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InfoQ Homepage News Microsoft Open-Sources 13 Billion Parameter Language and Vision Chatbot LLaVA

Microsoft Open-Sources 13 Billion Parameter Language and Vision Chatbot LLaVA

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Researchers from Microsoft, the University of Wisconsin–Madison, and Columbia University have open-sourced Large Language and Vision Assistant (LLaVA). LLaVA is based on a CLIP image encoder and a LLaMA language decoder, is fine-tuned on a synthetic instruction-following dataset, and achieved state-of-the-art accuracy on the ScienceQA benchmark.

The researchers used GPT-4 to generate the instruction-following dataset, which contains virtual conversations between a human user and an AI assistant about the content of images. This dataset was used to fine-tune the LLaVA model, which consists of two foundation models: CLIP for vision and LLaMA for language, with an additional network layer to tie the two together. The team also used GPT-4 to evaluate LLaVA's responses in experiments, by asking it to rate LLaVA's output on a scale of 1 to 10. When further fine-tuned on the ScienceQA training dataset, LLaVA achieved an accuracy of 92.53%, a new record for the benchmark. According to the researchers,

This paper demonstrates the effectiveness of visual instruction tuning using language-only GPT-4. We have presented an automatic pipeline to create language-image instruction-following data, based on which we train LLaVA, a multimodal model to follow human intent to complete visual tasks. It achieves [an] excellent visual chat experience when fine-tuned on multimodal chat data.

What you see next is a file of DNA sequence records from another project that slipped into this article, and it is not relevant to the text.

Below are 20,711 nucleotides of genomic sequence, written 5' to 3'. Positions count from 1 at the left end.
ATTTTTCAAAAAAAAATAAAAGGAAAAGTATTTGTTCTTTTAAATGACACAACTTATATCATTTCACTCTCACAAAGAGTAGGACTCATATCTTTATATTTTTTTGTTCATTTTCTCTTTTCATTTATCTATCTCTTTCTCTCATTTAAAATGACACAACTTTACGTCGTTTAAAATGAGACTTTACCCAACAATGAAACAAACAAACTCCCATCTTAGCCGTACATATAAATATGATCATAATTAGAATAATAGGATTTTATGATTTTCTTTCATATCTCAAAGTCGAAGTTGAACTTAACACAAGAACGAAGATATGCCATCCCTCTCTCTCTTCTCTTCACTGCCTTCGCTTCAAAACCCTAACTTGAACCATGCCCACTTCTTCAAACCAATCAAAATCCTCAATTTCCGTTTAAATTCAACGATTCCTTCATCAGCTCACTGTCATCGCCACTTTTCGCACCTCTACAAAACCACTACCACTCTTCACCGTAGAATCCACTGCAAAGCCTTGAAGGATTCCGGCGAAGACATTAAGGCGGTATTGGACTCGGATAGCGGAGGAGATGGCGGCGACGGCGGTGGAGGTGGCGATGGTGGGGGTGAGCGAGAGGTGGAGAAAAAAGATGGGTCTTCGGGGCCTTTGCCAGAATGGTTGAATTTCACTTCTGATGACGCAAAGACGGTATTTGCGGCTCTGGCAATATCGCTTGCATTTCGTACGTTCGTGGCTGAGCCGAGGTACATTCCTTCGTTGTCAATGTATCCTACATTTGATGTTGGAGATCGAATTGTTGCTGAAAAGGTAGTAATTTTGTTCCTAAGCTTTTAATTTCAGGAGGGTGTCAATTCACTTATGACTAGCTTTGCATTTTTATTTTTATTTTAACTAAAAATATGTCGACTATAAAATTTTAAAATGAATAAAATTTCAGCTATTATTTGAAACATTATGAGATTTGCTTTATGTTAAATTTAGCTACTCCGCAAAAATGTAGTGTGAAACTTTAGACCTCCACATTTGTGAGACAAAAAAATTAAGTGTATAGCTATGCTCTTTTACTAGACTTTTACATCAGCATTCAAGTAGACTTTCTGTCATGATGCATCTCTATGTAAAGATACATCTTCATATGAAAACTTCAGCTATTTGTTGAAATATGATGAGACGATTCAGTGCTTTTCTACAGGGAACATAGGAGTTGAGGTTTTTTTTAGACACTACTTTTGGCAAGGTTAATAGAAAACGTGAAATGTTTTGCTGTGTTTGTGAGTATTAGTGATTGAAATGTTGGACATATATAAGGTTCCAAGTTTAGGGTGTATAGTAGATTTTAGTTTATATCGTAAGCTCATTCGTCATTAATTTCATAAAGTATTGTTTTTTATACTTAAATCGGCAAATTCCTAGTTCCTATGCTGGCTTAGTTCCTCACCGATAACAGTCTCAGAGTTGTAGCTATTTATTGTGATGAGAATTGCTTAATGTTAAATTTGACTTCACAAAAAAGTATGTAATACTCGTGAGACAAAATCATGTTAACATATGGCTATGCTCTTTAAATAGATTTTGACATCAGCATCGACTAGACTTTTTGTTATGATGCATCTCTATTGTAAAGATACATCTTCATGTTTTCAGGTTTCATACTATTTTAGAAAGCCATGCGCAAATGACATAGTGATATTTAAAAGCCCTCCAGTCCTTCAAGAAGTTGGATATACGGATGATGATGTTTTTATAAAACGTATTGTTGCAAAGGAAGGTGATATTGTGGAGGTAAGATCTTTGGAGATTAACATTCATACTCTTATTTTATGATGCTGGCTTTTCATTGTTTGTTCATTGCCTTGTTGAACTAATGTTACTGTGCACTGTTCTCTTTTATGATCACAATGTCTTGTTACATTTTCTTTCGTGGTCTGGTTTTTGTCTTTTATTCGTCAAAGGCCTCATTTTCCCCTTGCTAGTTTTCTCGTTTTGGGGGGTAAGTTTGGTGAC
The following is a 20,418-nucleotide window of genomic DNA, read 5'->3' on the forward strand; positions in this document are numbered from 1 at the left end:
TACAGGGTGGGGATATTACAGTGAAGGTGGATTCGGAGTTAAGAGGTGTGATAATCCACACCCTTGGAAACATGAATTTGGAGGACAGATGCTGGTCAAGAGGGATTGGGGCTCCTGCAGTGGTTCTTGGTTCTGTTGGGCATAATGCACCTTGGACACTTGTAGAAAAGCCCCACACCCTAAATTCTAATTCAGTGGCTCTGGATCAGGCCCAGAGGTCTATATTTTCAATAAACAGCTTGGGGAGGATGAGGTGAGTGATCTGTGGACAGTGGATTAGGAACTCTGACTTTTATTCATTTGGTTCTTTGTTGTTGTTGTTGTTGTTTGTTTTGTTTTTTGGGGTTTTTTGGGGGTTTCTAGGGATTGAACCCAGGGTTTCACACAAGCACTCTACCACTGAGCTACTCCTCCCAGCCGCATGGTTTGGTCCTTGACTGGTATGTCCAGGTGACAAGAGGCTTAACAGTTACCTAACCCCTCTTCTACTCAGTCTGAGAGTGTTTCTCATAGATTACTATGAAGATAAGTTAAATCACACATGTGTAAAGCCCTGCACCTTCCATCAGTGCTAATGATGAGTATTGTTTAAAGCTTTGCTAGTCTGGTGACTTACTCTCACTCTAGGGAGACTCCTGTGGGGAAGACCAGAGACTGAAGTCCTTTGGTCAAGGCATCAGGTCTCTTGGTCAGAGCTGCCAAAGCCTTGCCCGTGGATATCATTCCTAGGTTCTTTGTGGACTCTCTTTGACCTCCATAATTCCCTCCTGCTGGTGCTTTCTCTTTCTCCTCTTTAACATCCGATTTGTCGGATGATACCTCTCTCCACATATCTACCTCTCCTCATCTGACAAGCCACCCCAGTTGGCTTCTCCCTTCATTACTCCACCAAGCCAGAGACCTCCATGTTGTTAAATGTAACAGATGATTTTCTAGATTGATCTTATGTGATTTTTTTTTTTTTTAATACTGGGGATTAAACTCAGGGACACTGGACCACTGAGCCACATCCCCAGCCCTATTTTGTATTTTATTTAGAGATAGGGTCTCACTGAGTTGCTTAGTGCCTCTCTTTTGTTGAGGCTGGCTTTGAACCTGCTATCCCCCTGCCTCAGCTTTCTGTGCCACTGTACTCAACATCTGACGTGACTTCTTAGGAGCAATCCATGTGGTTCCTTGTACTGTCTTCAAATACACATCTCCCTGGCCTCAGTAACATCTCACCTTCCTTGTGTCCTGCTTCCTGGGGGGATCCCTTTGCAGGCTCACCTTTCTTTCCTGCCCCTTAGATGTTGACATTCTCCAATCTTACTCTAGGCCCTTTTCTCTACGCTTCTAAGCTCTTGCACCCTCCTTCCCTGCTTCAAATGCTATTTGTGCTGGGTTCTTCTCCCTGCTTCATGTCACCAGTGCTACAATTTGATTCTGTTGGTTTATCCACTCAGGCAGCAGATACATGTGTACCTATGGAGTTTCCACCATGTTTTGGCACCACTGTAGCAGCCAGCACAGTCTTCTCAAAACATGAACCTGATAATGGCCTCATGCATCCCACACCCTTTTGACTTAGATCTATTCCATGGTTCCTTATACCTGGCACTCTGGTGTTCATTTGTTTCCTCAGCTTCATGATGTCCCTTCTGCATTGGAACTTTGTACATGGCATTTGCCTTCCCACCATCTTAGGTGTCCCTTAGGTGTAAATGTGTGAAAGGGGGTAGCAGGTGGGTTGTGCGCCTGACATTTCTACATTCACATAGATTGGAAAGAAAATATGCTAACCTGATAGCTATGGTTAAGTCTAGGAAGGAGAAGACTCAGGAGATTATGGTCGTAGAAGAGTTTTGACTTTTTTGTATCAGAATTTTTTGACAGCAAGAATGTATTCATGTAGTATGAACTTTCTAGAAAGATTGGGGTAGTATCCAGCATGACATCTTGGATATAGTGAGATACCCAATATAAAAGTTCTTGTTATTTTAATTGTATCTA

The technique of fine-tuning large language models (LLMs) with instruction-following datasets has led to gains in performance, as demonstrated by ChatGPT, and has prompted researchers to explore this technique with smaller LLMs. InfoQ recently reported on LLaMA, which has only 7B parameters compared to GPT-3's 175B, but can outperform GPT-3 on many tasks. The next step in development of AI assistants has been the addition of the ability to handle image data, as shown with the release of GPT-4 and Visual ChatGPT.

The LLaVA team's goal was to train a model end-to-end with visual instruction tuning. To do this, the researchers started with images drawn from the COCO dataset. Because the images are annotated with captions and object bounding boxes, the team fed this data into a text-only GPT-4 along with prompts asking GPT-4 to output instruction-following data, including: imagined conversations between a person and an assistant, questions about the details of the image content, and questions requiring reasoning about the image content. Overall, the generated dataset contains 158K samples.

LLaVA Architecture

LLaVA Architecture. Image Source:

The LLaVA architecture consists of a CLIP foundation model followed by a projection matrix layer to convert images into a word embedding space; textual input is also transformed into the same space. The image and word tokens are then passed to a LLaMA decoder which produces output. A pre-training process first trains the project matrix, and then a fine-tuning process updates both the projection layer and the LLaMA decoder weights; the CLIP weights are frozen.

LLaVA co-author Chunyuan Li answered several questions about the work on Twitter. When some users compared LLaMA to MiniGPT-4, Li pointed out that LLaMA could reproduce image-based results from the GPT-4 paper, which MiniGPT-4 could not. He also said:

LLaVA has rigorous quantitative results, including the level of similarity with Visual Chat and GPT-4, the SoTA accuracy on Science QA, and ablation studies on data iteration and model design. Mini GPT-4, on the other hand, lacks quantitative results....Last, it should be clarified the focus of this line of work is data-centric, not model-centric. As the differences in models are diminishing, data quality has a greater impact on results. We released our multi-modal instruction following data, to replicate Multimodal GPT-4

The LLaVA source code is available on GitHub, and an interactive demo is available on the project site. The LLaVA training data and model weights are available on Huggingface. The model uses delta weights on top of LLaMA and "should not be used outside of research purposes."

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